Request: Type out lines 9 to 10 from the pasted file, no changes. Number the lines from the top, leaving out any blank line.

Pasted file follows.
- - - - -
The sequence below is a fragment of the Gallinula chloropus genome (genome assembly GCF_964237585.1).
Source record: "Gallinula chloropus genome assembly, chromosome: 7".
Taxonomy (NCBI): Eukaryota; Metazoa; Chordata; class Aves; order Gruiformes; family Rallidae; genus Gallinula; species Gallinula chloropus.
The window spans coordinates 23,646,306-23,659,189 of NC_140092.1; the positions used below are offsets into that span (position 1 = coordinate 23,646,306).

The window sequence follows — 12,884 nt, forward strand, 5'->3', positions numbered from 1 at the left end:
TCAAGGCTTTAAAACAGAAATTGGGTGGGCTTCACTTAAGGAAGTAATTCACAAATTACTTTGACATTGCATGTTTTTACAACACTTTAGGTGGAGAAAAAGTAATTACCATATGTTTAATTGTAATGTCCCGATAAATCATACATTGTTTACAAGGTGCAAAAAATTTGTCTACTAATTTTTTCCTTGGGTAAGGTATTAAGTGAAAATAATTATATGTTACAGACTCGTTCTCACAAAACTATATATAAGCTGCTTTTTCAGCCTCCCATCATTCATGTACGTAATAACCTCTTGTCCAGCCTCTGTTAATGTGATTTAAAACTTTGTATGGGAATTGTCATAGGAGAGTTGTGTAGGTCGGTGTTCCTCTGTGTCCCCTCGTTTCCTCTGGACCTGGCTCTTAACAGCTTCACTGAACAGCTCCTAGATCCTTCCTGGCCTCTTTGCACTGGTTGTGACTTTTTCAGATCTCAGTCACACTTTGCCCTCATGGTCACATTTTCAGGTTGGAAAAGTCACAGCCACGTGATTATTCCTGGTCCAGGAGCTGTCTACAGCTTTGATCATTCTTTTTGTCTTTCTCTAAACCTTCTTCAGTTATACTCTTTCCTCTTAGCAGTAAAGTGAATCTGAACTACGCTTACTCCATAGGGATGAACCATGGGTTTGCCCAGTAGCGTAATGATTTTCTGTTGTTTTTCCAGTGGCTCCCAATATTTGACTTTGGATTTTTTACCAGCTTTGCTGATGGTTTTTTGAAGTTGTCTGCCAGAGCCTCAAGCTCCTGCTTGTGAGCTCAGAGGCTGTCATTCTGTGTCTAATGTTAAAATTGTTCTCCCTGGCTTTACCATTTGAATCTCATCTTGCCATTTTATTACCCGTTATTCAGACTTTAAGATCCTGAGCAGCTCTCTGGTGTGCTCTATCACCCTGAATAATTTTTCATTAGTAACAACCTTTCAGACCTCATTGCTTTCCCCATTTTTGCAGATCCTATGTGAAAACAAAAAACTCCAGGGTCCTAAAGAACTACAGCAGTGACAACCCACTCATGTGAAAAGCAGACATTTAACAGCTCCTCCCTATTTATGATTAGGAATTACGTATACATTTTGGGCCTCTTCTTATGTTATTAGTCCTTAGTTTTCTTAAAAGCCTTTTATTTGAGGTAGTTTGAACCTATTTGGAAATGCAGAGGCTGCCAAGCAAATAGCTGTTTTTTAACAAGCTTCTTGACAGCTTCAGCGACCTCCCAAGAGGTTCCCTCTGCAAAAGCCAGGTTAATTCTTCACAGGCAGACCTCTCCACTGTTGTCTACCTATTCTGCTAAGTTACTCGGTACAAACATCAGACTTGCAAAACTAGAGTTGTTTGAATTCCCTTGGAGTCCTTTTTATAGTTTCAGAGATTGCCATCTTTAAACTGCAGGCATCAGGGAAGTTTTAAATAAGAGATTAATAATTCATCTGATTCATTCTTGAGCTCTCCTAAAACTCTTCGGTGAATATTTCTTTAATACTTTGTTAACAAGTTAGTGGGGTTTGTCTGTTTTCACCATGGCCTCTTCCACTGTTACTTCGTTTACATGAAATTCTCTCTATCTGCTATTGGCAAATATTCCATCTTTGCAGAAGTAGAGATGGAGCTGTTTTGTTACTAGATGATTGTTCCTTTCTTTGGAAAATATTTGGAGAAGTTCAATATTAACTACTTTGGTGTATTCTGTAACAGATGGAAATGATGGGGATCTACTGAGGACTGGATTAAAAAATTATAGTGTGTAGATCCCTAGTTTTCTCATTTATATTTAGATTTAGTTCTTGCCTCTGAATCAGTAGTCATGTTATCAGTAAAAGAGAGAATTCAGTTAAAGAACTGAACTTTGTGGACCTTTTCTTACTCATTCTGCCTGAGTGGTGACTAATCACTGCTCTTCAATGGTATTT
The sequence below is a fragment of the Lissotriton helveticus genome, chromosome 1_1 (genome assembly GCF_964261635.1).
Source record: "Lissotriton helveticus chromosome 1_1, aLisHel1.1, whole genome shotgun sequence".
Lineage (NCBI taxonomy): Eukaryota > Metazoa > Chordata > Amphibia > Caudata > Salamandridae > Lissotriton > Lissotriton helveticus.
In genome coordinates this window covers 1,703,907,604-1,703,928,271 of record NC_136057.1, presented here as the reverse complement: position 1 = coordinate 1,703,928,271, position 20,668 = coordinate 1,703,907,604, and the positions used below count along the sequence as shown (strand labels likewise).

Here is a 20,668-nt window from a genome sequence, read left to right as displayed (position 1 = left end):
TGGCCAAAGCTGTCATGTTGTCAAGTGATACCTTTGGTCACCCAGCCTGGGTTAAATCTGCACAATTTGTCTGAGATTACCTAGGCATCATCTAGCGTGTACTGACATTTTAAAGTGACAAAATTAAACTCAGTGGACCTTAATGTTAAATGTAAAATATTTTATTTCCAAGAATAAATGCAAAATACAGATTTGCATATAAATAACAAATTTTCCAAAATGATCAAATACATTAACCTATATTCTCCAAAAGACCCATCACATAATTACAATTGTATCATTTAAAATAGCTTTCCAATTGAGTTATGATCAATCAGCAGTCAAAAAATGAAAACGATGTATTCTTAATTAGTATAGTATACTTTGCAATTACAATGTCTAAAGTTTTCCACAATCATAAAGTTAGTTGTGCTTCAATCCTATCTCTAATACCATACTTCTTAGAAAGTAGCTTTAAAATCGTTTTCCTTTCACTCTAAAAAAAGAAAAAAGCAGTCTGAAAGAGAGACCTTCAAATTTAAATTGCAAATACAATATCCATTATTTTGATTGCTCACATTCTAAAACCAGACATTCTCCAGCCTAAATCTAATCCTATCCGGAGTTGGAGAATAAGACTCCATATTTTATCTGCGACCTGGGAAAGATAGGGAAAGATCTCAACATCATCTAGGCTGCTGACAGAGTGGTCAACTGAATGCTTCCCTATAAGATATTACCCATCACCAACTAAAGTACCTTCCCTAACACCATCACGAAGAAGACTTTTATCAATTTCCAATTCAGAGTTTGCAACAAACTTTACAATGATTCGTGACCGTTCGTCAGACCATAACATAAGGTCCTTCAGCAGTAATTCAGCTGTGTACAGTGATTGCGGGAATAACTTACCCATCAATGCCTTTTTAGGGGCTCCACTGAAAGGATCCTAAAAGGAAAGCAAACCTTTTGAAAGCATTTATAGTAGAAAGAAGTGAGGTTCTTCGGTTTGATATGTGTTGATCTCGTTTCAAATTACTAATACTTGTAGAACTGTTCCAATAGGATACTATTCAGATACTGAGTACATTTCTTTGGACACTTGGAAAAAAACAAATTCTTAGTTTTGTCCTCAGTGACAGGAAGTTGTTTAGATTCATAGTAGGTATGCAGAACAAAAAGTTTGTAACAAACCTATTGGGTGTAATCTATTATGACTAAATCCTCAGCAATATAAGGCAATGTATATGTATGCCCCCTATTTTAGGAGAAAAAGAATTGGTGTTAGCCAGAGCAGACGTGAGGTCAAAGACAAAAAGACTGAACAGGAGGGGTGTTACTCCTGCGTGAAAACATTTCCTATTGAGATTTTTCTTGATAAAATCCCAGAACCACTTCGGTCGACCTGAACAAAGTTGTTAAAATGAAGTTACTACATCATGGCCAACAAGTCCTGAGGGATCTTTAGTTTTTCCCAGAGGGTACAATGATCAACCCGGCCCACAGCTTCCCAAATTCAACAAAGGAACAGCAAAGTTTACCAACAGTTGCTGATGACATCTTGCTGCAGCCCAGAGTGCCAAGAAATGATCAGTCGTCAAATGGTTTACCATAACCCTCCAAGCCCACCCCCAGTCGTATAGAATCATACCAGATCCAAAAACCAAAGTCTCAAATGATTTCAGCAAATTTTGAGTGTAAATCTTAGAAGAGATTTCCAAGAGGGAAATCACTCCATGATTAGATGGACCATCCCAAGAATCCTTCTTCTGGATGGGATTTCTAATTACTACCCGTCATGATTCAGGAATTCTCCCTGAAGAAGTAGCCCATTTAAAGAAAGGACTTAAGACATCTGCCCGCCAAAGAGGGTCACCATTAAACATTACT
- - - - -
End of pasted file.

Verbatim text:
Lineage (NCBI taxonomy): Eukaryota > Metazoa > Chordata > Amphibia > Caudata > Salamandridae > Lissotriton > Lissotriton helveticus.
In genome coordinates this window covers 1,703,907,604-1,703,928,271 of record NC_136057.1, presented here as the reverse complement: position 1 = coordinate 1,703,928,271, position 20,668 = coordinate 1,703,907,604, and the positions used below count along the sequence as shown (strand labels likewise).